Mesquite City Hall|
MHTN Architects, Inc.
420 East South Temple, #100, Salt Lake City, UT 84111
Total Square Feet: 36,000
Construction Period: May 2000 to Jan 2001
General Contractor: Layton Construction, Inc. - 9090 South Sandy Parkway, Sandy, UT 84070
Structural Engineer: Allen & Bailey Engineers - 310 South Main, #300, Salt Lake City, UT 84101
Electrical Engineer: Spectrum + Bennion - 175 South Main, #300, Salt Lake City, UT 84111
Mechanical Engineer: Van Boerum & Frank Associates - 330 South 300 East, #200, Salt Lake City, UT 84111
Landscape Architect: MHTN Architects, Inc. - 420 East South Temple, #100, Salt Lake City, UT 84111
Cost Estimator: Layton Construction, Inc. - 9090 South Sandy Parkway, Sandy, UT 84070
The City of Mesquite, Nevada is one of the fastest growing communities in the United States. Blessed with dry climate, warm winters and 350 days of sunshine per year, this town has blossomed from 1,500 inhabitants to 10,000, with growth projected to peak at 50,000 within the next several years. With growth comes an increase in local government services. Mesquite City determined they needed a new facility to meet their growth requirements for the next twenty years, expanding from a cramped 6,000-square-foot office building to a new 30,000-square-foot City Hall. As part of their development of a vital downtown, the city designated a section of the city's primary thoroughfare, Mesquite Boulevard, to be part of a downtown beautification project, with the new City Hall and fire station as the flagship of this project. The city of Mesquite sought a team that had solid programming abilities, and could also help define an overall image for this blossoming desert community.
Mesquite City selected four finalists to present conceptual design solutions. Each design was to create an architectural style designated by the City as "Mesquite Southwest," and to define what elements comprised that architectural expression. The winning team was to be selected based on architectural image, overall square footage provided for the available budget, and project delivery schedule. Based on this criteria, they chose the design/build team of MHTN Architects and Layton Construction.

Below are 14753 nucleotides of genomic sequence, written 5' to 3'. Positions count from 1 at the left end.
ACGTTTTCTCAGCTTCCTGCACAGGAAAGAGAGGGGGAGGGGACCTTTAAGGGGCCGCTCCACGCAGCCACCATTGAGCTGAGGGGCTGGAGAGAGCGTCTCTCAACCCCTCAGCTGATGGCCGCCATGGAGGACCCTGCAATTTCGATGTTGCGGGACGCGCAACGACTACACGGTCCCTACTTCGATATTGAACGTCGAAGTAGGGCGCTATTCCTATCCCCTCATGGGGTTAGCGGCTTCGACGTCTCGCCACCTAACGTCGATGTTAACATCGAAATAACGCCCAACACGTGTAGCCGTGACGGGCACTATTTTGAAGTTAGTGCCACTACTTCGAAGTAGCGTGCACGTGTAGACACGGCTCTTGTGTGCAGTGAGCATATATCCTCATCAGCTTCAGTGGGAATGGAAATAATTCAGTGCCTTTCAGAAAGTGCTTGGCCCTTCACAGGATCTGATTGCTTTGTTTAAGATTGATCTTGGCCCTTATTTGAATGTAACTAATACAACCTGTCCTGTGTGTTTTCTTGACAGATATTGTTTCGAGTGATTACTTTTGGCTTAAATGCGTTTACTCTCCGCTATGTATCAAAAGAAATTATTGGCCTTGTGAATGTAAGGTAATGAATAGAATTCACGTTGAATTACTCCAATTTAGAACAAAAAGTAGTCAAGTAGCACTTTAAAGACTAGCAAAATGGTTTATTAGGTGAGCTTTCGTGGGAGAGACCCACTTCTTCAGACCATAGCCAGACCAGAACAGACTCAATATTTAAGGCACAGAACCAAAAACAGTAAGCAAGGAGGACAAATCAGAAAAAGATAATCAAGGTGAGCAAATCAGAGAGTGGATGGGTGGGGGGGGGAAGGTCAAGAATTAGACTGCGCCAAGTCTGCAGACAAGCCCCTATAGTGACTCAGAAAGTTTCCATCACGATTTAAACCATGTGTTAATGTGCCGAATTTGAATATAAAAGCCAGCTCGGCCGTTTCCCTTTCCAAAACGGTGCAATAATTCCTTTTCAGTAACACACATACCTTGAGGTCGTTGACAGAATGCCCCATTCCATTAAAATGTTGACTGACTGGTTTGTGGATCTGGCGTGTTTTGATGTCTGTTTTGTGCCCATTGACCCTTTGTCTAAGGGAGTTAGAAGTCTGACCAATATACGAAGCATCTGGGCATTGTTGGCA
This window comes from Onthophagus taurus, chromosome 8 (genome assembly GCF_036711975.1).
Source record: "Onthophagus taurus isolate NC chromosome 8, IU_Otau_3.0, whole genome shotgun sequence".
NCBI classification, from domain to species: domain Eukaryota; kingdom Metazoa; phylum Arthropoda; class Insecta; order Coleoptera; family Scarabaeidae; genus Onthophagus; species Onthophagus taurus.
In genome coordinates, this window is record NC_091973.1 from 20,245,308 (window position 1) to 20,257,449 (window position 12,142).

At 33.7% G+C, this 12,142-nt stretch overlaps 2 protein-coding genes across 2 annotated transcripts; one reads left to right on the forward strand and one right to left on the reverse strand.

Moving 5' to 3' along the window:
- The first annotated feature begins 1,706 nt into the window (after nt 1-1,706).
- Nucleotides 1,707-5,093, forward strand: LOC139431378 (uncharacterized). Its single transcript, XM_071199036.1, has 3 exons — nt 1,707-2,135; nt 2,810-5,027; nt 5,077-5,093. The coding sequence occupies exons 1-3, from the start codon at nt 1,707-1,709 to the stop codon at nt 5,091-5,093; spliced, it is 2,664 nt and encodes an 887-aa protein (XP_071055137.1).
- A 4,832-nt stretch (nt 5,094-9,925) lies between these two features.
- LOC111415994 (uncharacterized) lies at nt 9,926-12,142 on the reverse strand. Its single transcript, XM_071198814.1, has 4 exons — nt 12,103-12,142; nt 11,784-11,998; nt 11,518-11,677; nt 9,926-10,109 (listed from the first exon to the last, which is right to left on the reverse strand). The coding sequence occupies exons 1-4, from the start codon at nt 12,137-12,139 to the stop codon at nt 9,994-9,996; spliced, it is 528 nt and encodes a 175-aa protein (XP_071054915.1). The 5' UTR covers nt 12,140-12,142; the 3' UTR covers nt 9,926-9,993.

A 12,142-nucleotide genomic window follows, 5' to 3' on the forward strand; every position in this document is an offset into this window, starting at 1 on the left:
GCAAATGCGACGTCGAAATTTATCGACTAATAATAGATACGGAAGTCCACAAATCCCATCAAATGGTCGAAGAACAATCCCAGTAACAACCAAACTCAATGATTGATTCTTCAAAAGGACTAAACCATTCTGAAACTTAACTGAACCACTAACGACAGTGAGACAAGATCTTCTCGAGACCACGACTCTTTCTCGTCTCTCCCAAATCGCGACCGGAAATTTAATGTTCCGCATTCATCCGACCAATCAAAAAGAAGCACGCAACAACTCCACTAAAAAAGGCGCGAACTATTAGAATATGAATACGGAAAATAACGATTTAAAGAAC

MHTN has worked with all departments of city government to help shape this new image. Community support was fostered by a series of public work sessions as well as weekly sessions with each city department.
The new Mesquite City Hall seeks to capture the architectural flavor of the southwest. The architect strove to evoke the spirit of the southwest through massing, imagery and choice of materials. The design incorporates key elements of a tower and courtyard to blend the modern facility with Mesquite's history and tradition.
With roots in Native American architecture, the courtyard was also a key element used by Spanish settlers in response to regional climate. Mesquite City Hall's courtyard was designed to create a space that can be open to the public, yet feel like an extension of the building. This space functions as the front door to City Hall, as well as being used for exterior gatherings and events. The trellis along the north side, adjacent to the street, incorporates the basic elements of the Mesquite Boulevard beautification plan and will be one of the first facilities to help define this standard.
The tower is a recurrent theme in mission style southwest architecture. It was traditionally used to designate the center of a community, and could be used to call people to assembly. The tower of Mesquite City Hall is actually the elevator shaft of the building. It has been extended vertically to create a landmark representing city government and includes a clock to reflect its civic function. The tower has been rotated approximately 30 degrees to enhance its visibility as Mesquite Boulevard turns and heads northeast just a few blocks to the east. The tower serves to both designate the center and announce arrival to the community.
This project went beyond a simple building, to define an architectural style for an emerging community. The city hall is the community focal point, defining the overall image, heritage and attitude of the city.
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